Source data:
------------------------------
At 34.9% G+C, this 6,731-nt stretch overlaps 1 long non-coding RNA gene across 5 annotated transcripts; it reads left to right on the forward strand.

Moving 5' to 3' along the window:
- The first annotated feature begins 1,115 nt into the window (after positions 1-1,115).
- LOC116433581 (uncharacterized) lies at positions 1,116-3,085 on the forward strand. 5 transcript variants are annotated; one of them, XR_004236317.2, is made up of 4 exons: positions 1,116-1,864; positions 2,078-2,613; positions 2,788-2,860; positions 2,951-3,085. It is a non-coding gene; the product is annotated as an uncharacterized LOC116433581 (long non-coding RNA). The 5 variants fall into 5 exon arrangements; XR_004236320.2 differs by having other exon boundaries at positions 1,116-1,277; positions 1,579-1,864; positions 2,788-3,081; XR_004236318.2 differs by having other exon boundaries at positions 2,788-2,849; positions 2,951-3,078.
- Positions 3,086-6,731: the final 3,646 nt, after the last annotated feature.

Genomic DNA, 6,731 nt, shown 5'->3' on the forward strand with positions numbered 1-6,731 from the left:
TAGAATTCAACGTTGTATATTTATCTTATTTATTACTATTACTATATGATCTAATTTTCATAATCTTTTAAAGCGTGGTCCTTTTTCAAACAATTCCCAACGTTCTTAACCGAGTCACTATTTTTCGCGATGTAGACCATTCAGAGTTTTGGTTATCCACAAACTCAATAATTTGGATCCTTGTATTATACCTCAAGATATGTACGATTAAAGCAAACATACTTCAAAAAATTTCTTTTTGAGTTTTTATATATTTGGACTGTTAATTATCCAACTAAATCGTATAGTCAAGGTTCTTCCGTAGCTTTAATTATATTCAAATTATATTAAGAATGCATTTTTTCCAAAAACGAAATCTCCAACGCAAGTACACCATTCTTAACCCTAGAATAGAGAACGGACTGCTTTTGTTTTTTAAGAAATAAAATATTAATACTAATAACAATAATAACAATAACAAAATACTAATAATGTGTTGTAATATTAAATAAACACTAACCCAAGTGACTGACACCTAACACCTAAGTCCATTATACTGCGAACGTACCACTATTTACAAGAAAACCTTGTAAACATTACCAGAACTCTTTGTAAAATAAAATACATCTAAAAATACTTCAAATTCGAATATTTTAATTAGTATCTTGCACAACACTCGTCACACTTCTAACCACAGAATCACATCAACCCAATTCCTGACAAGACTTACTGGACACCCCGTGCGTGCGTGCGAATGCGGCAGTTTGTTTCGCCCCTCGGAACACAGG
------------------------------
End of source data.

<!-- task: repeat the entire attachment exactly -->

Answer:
At 34.9% G+C, this 6,731-nt stretch overlaps 1 long non-coding RNA gene across 5 annotated transcripts; it reads left to right on the forward strand.

Moving 5' to 3' along the window:
- The first annotated feature begins 1,115 nt into the window (after positions 1-1,115).
- LOC116433581 (uncharacterized) lies at positions 1,116-3,085 on the forward strand. 5 transcript variants are annotated; one of them, XR_004236317.2, is made up of 4 exons: positions 1,116-1,864; positions 2,078-2,613; positions 2,788-2,860; positions 2,951-3,085. It is a non-coding gene; the product is annotated as an uncharacterized LOC116433581 (long non-coding RNA). The 5 variants fall into 5 exon arrangements; XR_004236320.2 differs by having other exon boundaries at positions 1,116-1,277; positions 1,579-1,864; positions 2,788-3,081; XR_004236318.2 differs by having other exon boundaries at positions 2,788-2,849; positions 2,951-3,078.
- Positions 3,086-6,731: the final 3,646 nt, after the last annotated feature.

Genomic DNA, 6,731 nt, shown 5'->3' on the forward strand with positions numbered 1-6,731 from the left:
TAGAATTCAACGTTGTATATTTATCTTATTTATTACTATTACTATATGATCTAATTTTCATAATCTTTTAAAGCGTGGTCCTTTTTCAAACAATTCCCAACGTTCTTAACCGAGTCACTATTTTTCGCGATGTAGACCATTCAGAGTTTTGGTTATCCACAAACTCAATAATTTGGATCCTTGTATTATACCTCAAGATATGTACGATTAAAGCAAACATACTTCAAAAAATTTCTTTTTGAGTTTTTATATATTTGGACTGTTAATTATCCAACTAAATCGTATAGTCAAGGTTCTTCCGTAGCTTTAATTATATTCAAATTATATTAAGAATGCATTTTTTCCAAAAACGAAATCTCCAACGCAAGTACACCATTCTTAACCCTAGAATAGAGAACGGACTGCTTTTGTTTTTTAAGAAATAAAATATTAATACTAATAACAATAATAACAATAACAAAATACTAATAATGTGTTGTAATATTAAATAAACACTAACCCAAGTGACTGACACCTAACACCTAAGTCCATTATACTGCGAACGTACCACTATTTACAAGAAAACCTTGTAAACATTACCAGAACTCTTTGTAAAATAAAATACATCTAAAAATACTTCAAATTCGAATATTTTAATTAGTATCTTGCACAACACTCGTCACACTTCTAACCACAGAATCACATCAACCCAATTCCTGACAAGACTTACTGGACACCCCGTGCGTGCGTGCGAATGCGGCAGTTTGTTTCGCCCCTCGGAACACAGG